During a recent ANSI Green Globes conference call, a fellow committee member suggested that embodied energy of building materials deserves greater attention in green building rating systems, now that buildings are becoming more energy-efficient. A Green Building Advisor article “All About Embodied Energy” by Martin Holladay was offered in support of this idea. Holladay begins the article by explaining that, until recently, embodied energy of building materials wasn’t worth considering because the amount of energy used in making building materials was dwarfed by the energy used to operate a building over its lifetime (between 90 to 95 percent according to a paper by I. Sartori and A.G. Hestnes “Energy Use In The Life Cycle Of Conventional and Low-Energy Buildings.”) Holladay wonders whether or not this 20-year-old rule of thumb applies today.

Calculating a Building’s Materials-to-Operations Energy Ratio

It’s simple to calculate the relationship between a buildings operational energy and the energy that was used to make its materials. You just need to know how much energy the building uses each year, how long the building will be around, and how much energy was used to make all of the materials that went into the building—including materials that need to be replaced over the life of the building. Holladay provides multiple examples of folks that have attempted the calculation for all kinds of building types of all ages all over the world, arriving at an overall value of building materials energy to operational energy anywhere from 2 to 75 percent. Why the huge spread between these numbers? Lots of reasons, on both sides of the equation. On the materials side, it is very difficult to obtain accurate, trustworthy embodied energy values. Tracy Mumma, in her article “Reducing the Embodied Energy of Buildings,” explains:

“The quantification of embodied energy for any particular material is an inexact science, requiring a long look at the entire manufacturing and utilization process, and filled with a large number of potentially significant variables. Consequently, the complexity of embodied energy calculations is frustrating even for scientists, and it is easy for the individual homeowner, builder, designer or government specifier to become discouraged at the difficulty of obtaining accurate figures.”

On the operational energy side, energy use in buildings varies widely by building type, climate/location, size, occupancy and age. In addition to these variables, an assumption must be made about how long the building will last, and often estimated anywhere from 40 to 100 years. In the article “Comparing Commercial Building Energy Use Around the World” by Hinge, Bertdoldi, and Waide, the authors compared energy use in buildings in different parts of the world and found a wide variation. They conclude that “achieving efficiency increases in the commercial sector will be impeded by its complicated mix of building sizes and uses, the complicated systems often used in commercial buildings, and the relative lack of understanding of operations factors impacting energy use and how to achieve efficiency.”

Skip the Math?

Holladay admits that there are so many uncertainties in embodied energy calculations that designers can be forgiven for throwing up their hands in defeat. But he’s not giving up on the idea just yet. Instead, he proposes that designers use a set of “general guidelines” to select building materials and components that are, evidently, simply understood to be lower in embodied energy. He offers the following:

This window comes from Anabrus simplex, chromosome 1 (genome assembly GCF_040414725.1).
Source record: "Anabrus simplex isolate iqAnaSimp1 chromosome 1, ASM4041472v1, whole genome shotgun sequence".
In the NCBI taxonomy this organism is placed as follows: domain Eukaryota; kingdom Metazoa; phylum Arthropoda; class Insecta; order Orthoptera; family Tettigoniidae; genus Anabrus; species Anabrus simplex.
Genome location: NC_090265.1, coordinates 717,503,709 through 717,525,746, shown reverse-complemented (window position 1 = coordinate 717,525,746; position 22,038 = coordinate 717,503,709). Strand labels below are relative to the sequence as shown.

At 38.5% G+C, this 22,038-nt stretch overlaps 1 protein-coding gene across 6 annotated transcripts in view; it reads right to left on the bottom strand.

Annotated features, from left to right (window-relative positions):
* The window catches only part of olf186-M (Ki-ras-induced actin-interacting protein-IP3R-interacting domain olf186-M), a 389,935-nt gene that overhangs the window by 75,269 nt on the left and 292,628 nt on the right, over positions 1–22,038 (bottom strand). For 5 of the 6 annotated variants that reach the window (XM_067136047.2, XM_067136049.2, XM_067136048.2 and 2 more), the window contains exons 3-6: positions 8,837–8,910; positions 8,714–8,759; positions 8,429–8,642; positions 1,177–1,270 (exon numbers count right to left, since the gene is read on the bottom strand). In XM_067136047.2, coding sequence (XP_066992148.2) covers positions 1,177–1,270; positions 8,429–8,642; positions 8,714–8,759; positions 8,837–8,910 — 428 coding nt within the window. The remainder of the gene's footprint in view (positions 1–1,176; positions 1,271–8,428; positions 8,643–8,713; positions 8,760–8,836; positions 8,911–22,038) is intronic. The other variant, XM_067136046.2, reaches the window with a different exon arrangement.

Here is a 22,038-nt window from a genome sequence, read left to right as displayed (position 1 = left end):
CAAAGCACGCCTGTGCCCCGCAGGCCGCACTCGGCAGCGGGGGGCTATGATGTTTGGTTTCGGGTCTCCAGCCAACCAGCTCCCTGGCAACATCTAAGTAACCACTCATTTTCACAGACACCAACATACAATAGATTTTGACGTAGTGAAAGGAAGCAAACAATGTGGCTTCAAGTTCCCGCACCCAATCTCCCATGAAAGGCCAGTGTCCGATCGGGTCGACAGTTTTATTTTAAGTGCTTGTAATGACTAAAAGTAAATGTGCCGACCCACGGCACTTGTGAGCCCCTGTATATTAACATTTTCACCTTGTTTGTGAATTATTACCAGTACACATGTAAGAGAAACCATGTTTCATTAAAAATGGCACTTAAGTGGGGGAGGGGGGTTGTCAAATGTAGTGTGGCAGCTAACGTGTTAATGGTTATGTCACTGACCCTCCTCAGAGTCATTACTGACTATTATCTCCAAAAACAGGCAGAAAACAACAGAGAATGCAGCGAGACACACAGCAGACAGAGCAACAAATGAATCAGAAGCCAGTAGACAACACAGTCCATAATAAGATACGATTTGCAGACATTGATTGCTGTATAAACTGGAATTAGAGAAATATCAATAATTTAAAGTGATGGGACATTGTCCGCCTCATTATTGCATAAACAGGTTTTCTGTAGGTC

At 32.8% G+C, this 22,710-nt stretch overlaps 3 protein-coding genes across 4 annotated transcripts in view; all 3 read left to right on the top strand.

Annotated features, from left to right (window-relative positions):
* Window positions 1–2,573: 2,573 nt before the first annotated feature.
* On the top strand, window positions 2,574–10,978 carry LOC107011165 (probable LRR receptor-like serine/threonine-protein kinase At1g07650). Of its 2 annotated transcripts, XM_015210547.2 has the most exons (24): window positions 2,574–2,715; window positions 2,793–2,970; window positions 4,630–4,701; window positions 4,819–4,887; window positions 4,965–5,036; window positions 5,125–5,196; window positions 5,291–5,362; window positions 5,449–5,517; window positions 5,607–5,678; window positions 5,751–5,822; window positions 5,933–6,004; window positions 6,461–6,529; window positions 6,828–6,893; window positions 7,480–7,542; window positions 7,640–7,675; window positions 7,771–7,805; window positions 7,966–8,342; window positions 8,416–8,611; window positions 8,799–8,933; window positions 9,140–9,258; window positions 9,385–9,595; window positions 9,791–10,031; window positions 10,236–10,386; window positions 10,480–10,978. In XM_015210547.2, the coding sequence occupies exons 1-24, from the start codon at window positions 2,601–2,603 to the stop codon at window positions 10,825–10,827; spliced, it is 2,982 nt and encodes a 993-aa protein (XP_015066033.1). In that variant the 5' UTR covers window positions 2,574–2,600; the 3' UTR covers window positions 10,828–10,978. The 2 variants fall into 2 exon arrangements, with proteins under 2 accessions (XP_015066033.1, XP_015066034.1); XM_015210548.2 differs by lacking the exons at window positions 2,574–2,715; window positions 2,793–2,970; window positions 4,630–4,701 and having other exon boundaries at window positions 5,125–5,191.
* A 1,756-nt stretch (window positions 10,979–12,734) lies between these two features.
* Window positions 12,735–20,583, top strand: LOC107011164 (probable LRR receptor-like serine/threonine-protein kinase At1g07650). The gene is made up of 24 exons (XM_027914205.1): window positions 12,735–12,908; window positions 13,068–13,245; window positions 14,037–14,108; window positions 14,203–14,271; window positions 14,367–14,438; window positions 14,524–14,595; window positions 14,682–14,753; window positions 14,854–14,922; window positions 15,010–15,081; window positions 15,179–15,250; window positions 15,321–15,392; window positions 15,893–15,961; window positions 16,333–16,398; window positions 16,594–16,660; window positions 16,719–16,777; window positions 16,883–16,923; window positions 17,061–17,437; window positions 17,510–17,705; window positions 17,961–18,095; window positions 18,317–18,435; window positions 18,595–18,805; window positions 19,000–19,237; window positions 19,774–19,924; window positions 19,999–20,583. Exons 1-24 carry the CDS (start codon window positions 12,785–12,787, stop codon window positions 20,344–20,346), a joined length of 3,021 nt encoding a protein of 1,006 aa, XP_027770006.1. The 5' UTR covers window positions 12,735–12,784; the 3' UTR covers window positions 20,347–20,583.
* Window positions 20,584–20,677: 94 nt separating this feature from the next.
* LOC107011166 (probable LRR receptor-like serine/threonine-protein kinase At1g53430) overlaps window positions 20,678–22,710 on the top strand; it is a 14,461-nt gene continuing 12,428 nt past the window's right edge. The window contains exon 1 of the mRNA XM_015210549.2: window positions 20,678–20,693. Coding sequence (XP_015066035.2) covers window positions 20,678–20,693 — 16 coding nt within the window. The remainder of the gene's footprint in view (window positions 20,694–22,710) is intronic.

• Choose recycled content materials over those made with virgin feedstock.
  • Choose wood over concrete and steel.
  • Use as much cellulose insulation as you want to.
  • Don’t use too much foam plastic insulation.

While Holladay’s rules-of-thumb might result in “greener” buildings, I am not convinced that the impact in following them would be significant for any building. The available scientific data simply does not support this position. Building scientist John Straube, in his 2009 article “Why Energy Matters,” agrees:

“Scientific life-cycle energy analyses have repeatedly found that the energy used in the operation and maintenance of buildings dwarf the so-called ‘embodied’ energy of the materials. Designing buildings that consume little operational energy is not a normal skill-set: It requires much more quantitative understanding of heat transfer and radiation physics, weather and sun, and mechanical equipment operational details than architects normally possess. The operational energy use of buildings is their biggest environmental impact. Green buildings, which must be low-energy buildings, need to be designed to respond to this reality.”


An often duplicated graph from a 1996 Cole and Kernan paper “Life-cycle Energy Use in Buildings” clearly shows the relationship between building materials embodied energy and a building’s operational energy. The graph shows results for components of energy use during the 50-year life cycle of a typical office building with underground parking, averaged over wood, steel and concrete structures in Vancouver and Toronto, Canada.

The argument for more focus on embodied energy of materials is based on the assumption that our buildings have become much more energy-efficient but as Straube points out in his article: “The trend in the last decades has not been encouraging. According to the Department of Energy’s Commercial 2003 Building Energy Consumption Survey, the energy consumption is not less than buildings built before 2003.”

 Studying the graph, it is easy to see that even if buildings energy efficiency were doubled, or even tripled, embodied energy of materials is still dwarfed by the operational energy over the life of the building.